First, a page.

Is it possible to melt alunimum foil?
Unless you super size this, no. The melting point of aluminum is 1220 degrees F, and he said it can melt lead, so the forge probably goes up to about 621 degrees F (melting point of lead). Just google the material and 'melting point' and you can usually find the temperature pretty easily
your plain old average campfire can get steel and iron red hot as well as melting lead
could it melt steel?
It would take alot of heat but it may be possible. just make sure that for the crucible you use something that has a much higher melting temperature than steel.
khaeotixs (author)  Aar000n3y6 years ago
you could do it if you added a better air system... mostly what i used was my own lungs and the natural draw, which usually lead to me being out of breath
lol, OK well I have an air compressor.
Blow dryer works good too. btw. And a cheap low-power one will be less expensive to run then your compressor. You won't get as much air pressure, but that really shouldn't be an issue. It should be plenty for aluminum. Aluminum foil melted can be used like paint. Very neat effect.
OK thanks
If you decide to use the paint idea, be careful. If you use it on glass make sure the glass is fairly warm first. Think ice is hot water, only more dangerous. You probably already realize that, but I figured it was worth saying.
Ice IN hot water. Weird typo, only missed by half the keyboard. lol
lol ok, thanks
ok
With this forge.
With this forge or in general?
ardo69695 years ago
could it harden and temper steel
ardo69695 years ago
could it melt steel or not
Sora_1_25 years ago
Is the roofing slate or whatever I decide to use just to keep the ground from burning or what?
octavian2346 years ago
what are the melting points of some metals like nickel, iron, copper, aluminum, tin, lead, and steel
well copper is about 2000 degrees tins is about 600 degrees steel is like 5000 degrees aluminum is 1200 degrees iron is about 1800 degrees and nickel is 2700 dgre
With the exception of steel, all of your listed metals are elements. A good periodic table should tell you what you want know. Wikipedia and a Material Safety Data Sheet are also good sources for information on metals.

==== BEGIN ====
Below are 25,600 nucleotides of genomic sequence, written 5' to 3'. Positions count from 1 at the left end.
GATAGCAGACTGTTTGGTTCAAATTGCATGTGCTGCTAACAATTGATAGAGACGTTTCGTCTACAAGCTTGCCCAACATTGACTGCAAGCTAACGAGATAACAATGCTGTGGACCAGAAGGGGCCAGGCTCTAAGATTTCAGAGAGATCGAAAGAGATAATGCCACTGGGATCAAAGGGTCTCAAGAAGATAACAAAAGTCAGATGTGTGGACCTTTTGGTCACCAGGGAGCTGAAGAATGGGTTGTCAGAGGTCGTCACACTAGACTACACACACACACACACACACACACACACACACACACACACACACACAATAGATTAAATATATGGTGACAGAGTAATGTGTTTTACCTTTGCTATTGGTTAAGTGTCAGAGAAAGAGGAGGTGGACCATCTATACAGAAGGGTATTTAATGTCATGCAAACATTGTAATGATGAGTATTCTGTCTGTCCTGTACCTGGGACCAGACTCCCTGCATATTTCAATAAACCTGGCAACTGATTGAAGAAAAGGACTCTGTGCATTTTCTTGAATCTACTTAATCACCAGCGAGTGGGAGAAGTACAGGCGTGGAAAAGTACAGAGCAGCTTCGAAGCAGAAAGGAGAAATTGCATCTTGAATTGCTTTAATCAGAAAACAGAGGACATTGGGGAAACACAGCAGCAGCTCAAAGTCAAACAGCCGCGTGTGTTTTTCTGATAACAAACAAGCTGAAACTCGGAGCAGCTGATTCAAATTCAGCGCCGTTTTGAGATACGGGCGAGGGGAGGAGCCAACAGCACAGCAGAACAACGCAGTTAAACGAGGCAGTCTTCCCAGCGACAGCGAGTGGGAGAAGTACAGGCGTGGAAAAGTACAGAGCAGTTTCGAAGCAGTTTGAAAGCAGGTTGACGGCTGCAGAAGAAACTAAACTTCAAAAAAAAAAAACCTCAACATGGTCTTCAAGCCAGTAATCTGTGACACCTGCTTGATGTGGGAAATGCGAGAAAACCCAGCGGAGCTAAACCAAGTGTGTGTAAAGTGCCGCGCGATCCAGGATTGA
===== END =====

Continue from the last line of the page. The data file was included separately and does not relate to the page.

zerrodach6 years ago
cool instructable but can it melt anything besides lead? because lead is soft and poisenous, and i dont like handling it
thegamer2116 years ago
Great Instructable, easy to make/understand! But will this melt (with just a wood fire) anything other than lead? And also, can anyone think of any household item besides fishing weights that are made of lead?
khaeotixs (author)  thegamer2116 years ago
hmm... you'll be surprised. However, id recommend coal or amthesyte. It'll melt things like aluminium, but you might want to make a crucible for that. Also, if you're going to melt aluminium you may just want to stockpile at least 3 pallets worth of chopped up wood (I.E. chopping up 3 pallets ;))
Did you mean anthracite?
antracite is hard 2 get and expensive... USE CHARCOAL! Its just as good as coal, they are actually the same. They both have roughly the same BTU's per pound, its just that coal is just so much more dense, it looks like it has more energy, but coal and charcoal are equivelant.
zach911 thoraxe6 years ago
not to be rude but they arent the same. charcoal is made from wood briquets and coal is mined.
thoraxe zach9116 years ago
pound per pound they contain the same BTU's. they are not physically the same, as coal is denser because it is compacted from it's creation process. charcoal is much purer than coal. you are correct, they are not the same thing but there main composition and BTU's per pound are equal. They are both primarily carbon. Graphite and jet are also types of coal, they are extremely hard to ignite and form after anthracite.
Derin thoraxe6 years ago
diamonds are also carbon:)now i will go crush some coal with my 100 ton press :) then sell those